David Butler spent his boyhood days in Cooperstown, New York, an American icon of small towns and the home of the National Baseball Hall of Fame. After his family moved to Florida when he was a teenager, he joined the Navy and later fought with Army and Navy forces in the rivers of Vietnam. He was seriously wounded and awarded a Purple Heart and a Bronze Star. Later, after a medical discharge, he became a policeman and moved back to Cooperstown. With his wife, Mary, a nurse, he raised three boys, all of whom also became policemen. When employed as a police chief for a regional railroad, David refused to lie in a double-fatal accident and was fired. Now, at 65 years old, he continues a 25 year battle to have the truth known and justice served. With the railroad putting up constant legal blockades, the story has never been told, and it is David’s wish that this book will finally serve that purpose.
This book is a chronicle of a proud and honorable man, who was railroaded in Cooperstown. It is a frightening story that actually happened, and continues to happen, in a town very close to our hearts. The villains in the story still live in and around Cooperstown, seemingly immune to the forces of right and justice. They continue to thrive as David, his family, and the victims of the crash continue to suffer. David had simply done the right thing. He had served the system and his country well. When he and his family needed it, the judicial system had collapsed beneath them, like the floor of a burning building.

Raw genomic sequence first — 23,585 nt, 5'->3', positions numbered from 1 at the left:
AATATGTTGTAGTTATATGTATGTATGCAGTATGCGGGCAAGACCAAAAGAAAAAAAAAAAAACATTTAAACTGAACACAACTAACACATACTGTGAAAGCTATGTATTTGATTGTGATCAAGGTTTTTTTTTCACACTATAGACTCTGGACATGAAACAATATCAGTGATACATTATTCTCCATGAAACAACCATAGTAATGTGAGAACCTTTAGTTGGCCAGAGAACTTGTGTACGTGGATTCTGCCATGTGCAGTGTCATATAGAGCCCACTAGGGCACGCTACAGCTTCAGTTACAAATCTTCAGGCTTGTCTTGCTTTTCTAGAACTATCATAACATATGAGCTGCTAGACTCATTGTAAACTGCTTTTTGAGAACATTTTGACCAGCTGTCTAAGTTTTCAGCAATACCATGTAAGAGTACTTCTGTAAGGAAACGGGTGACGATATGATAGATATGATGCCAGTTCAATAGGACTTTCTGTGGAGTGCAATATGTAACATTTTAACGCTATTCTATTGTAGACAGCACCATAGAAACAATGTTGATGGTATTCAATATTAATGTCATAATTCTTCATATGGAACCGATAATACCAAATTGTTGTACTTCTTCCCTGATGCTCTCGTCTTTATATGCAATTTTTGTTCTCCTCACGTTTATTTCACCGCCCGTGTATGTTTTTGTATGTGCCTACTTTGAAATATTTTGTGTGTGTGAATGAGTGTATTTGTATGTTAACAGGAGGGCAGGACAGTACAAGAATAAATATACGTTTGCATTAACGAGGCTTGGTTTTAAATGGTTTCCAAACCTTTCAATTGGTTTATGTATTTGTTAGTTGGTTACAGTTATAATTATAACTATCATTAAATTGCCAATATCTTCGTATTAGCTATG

The Butlers are good people. They love and support each other and carefully raised three fine sons. They sacrificed mightily for their family’s well-being, and they served their community with enthusiasm and dedication. In short, they are decent human beings. They truly live the family values to which so many politicians pay lip service. They deserved better than what they’d been dealt.